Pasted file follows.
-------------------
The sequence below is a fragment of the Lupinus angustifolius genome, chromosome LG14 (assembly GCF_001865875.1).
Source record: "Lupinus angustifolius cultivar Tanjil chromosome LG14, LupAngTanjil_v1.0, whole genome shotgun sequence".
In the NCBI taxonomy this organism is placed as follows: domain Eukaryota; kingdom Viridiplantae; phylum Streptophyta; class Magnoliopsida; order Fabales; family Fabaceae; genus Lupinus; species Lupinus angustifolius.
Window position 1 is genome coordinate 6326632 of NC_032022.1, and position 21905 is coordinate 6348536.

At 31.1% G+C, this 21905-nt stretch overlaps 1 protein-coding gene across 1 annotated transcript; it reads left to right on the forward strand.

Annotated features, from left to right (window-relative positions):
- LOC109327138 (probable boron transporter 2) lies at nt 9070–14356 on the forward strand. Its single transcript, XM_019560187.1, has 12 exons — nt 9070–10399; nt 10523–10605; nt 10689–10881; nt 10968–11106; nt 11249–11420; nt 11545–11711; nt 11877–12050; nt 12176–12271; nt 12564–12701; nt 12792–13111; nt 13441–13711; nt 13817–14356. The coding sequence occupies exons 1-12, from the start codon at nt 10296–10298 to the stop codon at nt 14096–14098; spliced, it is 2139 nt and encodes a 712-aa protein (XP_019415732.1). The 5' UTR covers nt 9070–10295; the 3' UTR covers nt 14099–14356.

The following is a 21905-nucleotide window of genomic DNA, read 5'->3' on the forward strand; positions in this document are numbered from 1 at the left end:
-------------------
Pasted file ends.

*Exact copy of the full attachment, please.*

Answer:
The sequence below is a fragment of the Lupinus angustifolius genome, chromosome LG14 (assembly GCF_001865875.1).
Source record: "Lupinus angustifolius cultivar Tanjil chromosome LG14, LupAngTanjil_v1.0, whole genome shotgun sequence".
In the NCBI taxonomy this organism is placed as follows: domain Eukaryota; kingdom Viridiplantae; phylum Streptophyta; class Magnoliopsida; order Fabales; family Fabaceae; genus Lupinus; species Lupinus angustifolius.
Window position 1 is genome coordinate 6326632 of NC_032022.1, and position 21905 is coordinate 6348536.

At 31.1% G+C, this 21905-nt stretch overlaps 1 protein-coding gene across 1 annotated transcript; it reads left to right on the forward strand.

Annotated features, from left to right (window-relative positions):
- LOC109327138 (probable boron transporter 2) lies at nt 9070–14356 on the forward strand. Its single transcript, XM_019560187.1, has 12 exons — nt 9070–10399; nt 10523–10605; nt 10689–10881; nt 10968–11106; nt 11249–11420; nt 11545–11711; nt 11877–12050; nt 12176–12271; nt 12564–12701; nt 12792–13111; nt 13441–13711; nt 13817–14356. The coding sequence occupies exons 1-12, from the start codon at nt 10296–10298 to the stop codon at nt 14096–14098; spliced, it is 2139 nt and encodes a 712-aa protein (XP_019415732.1). The 5' UTR covers nt 9070–10295; the 3' UTR covers nt 14099–14356.

The following is a 21905-nucleotide window of genomic DNA, read 5'->3' on the forward strand; positions in this document are numbered from 1 at the left end: